Vydalia Weatherly is a rising senior at Mercyhurst University and a FIRE summer intern.
When I was younger, one of my favorite movies was “Bee Movie.” It starts off by paraphrasing Mary Kay Ash’s quote: “Aerodynamically the bumblebee shouldn’t be able to fly. But the bumblebee doesn’t know that so it goes on flying anyway.”
Even though society fails to understand how bees fly, we do not infringe on their ability to fly. In fact, bee sanctuaries have been and continue to be built in order to protect bees and allow them to thrive.
Strangely enough, we don’t seem to extend such charity to our fellow humans. We tend to infringe on or ignore the rights of people we do not understand. As demonstrated through the Disability Rights Movement, people living with disabilities have as much capacity to work, live, and communicate as everyone else.
As someone who did not possess the ability to speak for more than half of my life, I know the importance of protecting free speech.
When I was four years old, I was diagnosed with a severe stutter. From preschool to ninth grade, I underwent intense speech therapy. I was silenced and shamed by my peers for a disability that I had no control over. Despite having a limited ability to speak, other people would frequently presume to speak for me. They would make assumptions about my desires and thoughts. It was only when I no longer stuttered that my confidence grew, and I was able to stand up for myself.
At first, I thought standing up for myself only meant vocalizing my thoughts with words. While the First Amendment protects this means of expression, for someone with a speech impediment, its utility is severely diminished. Throughout my education and my time at FIRE, I have to come to realize that the First Amendment is so much more than that.
I now understand I experienced something called “hermeneutical injustice” when I was younger. Coined by philosopher Miranda Frickler, a hermeneutical injustice occurs when the majority of society cannot understand the minority experience. In this scenario, society is structured around the majority’s life experiences, leaving the minority experience out of the picture. Since no one around me knew what it was like to have a stutter, they treated me differently and silenced me.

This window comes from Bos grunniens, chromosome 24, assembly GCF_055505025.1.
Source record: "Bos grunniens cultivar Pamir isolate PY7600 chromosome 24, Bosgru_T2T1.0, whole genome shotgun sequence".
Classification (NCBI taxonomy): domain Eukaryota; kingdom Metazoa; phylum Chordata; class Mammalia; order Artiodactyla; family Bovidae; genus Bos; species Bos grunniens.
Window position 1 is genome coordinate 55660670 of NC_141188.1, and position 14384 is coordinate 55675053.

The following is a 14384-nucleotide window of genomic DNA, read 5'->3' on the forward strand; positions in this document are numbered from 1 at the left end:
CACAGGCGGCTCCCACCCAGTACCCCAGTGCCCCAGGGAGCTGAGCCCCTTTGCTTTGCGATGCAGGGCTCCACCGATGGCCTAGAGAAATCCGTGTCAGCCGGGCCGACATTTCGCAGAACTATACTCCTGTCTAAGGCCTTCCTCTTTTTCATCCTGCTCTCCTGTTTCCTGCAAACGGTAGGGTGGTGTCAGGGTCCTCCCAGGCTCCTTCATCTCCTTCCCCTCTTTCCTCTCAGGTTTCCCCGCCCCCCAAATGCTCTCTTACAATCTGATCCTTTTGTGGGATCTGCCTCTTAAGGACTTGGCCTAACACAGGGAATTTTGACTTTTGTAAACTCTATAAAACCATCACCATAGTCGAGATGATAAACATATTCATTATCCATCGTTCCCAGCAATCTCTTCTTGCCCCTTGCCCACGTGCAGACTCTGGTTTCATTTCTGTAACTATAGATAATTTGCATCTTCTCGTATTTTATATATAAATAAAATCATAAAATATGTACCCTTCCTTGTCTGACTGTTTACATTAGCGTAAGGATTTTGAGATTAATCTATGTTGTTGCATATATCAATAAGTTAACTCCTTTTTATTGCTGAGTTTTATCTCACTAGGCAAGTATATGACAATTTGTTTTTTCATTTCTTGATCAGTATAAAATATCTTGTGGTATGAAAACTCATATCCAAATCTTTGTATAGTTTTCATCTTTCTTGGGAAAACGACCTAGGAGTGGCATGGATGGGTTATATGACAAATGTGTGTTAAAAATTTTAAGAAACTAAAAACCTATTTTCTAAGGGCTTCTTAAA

Those living with disabilities have been speaking about their struggles and the injustices committed against them for decades with gradual success. One of the biggest examples of the fight to be treated equally occurred on March 13, 1990, when thousands of people gathered for a demonstration in Washington, D.C., in support of the Americans with Disabilities Act, drawing the attention of lawmakers and people throughout the globe.
When the march arrived at the U.S. Capitol Building, about 60 people abandoned their wheelchairs and crawled up the stairs leading to the entrance of the building to demonstrate the need for the ADA. Among the crawlers was eight-year-old Jennifer Keelan-Chaffins, who crawled for approximately an hour-and-a-half to make it to the top of the steps.
The “Capitol Crawl” highlights the importance of the First Amendment and the power of the freedom of expression it protects. The right to petition the government and peaceably assemble allowed demonstrators to protest at the U.S. Capitol. The First Amendment’s recognition that freedom of expression goes beyond words allowed protestors to communicate their daily struggles without saying a single word. Combined with the freedom of the press, thousands across the nation who previously did not know what it was like to live with a disability were able to witness the struggles of those who did.
As disability right’s activist Michael Winter recalled, “Some people may have thought it was undignified for people in wheelchairs to crawl in that manner, but I felt that it was necessary to show the country what kinds of things people with disabilities have to face on a day-to-day basis. We had to be willing to fight for what we believed in.”
Ultimately, thanks to the national protest, including the Capitol Crawl, the ADA was signed into law by then-President George H.W. Bush on July 26, 1990.
Even so, 30 years later there are still disparities in how people with disabilities are treated. As writer and disability educator Denise Sherer Jacobson said in the 2020 documentary “Crip Camp,” “The ADA was a wonderful achievement. But it was only the tip of the iceberg.” The First Amendment is an important and powerful tool for future progress.
While it may be difficult to understand what another person is going through, it is not impossible. Ultimately, the First Amendment allows us all to gain a better understanding of the people and the world around us — and to prevent injustices from occurring.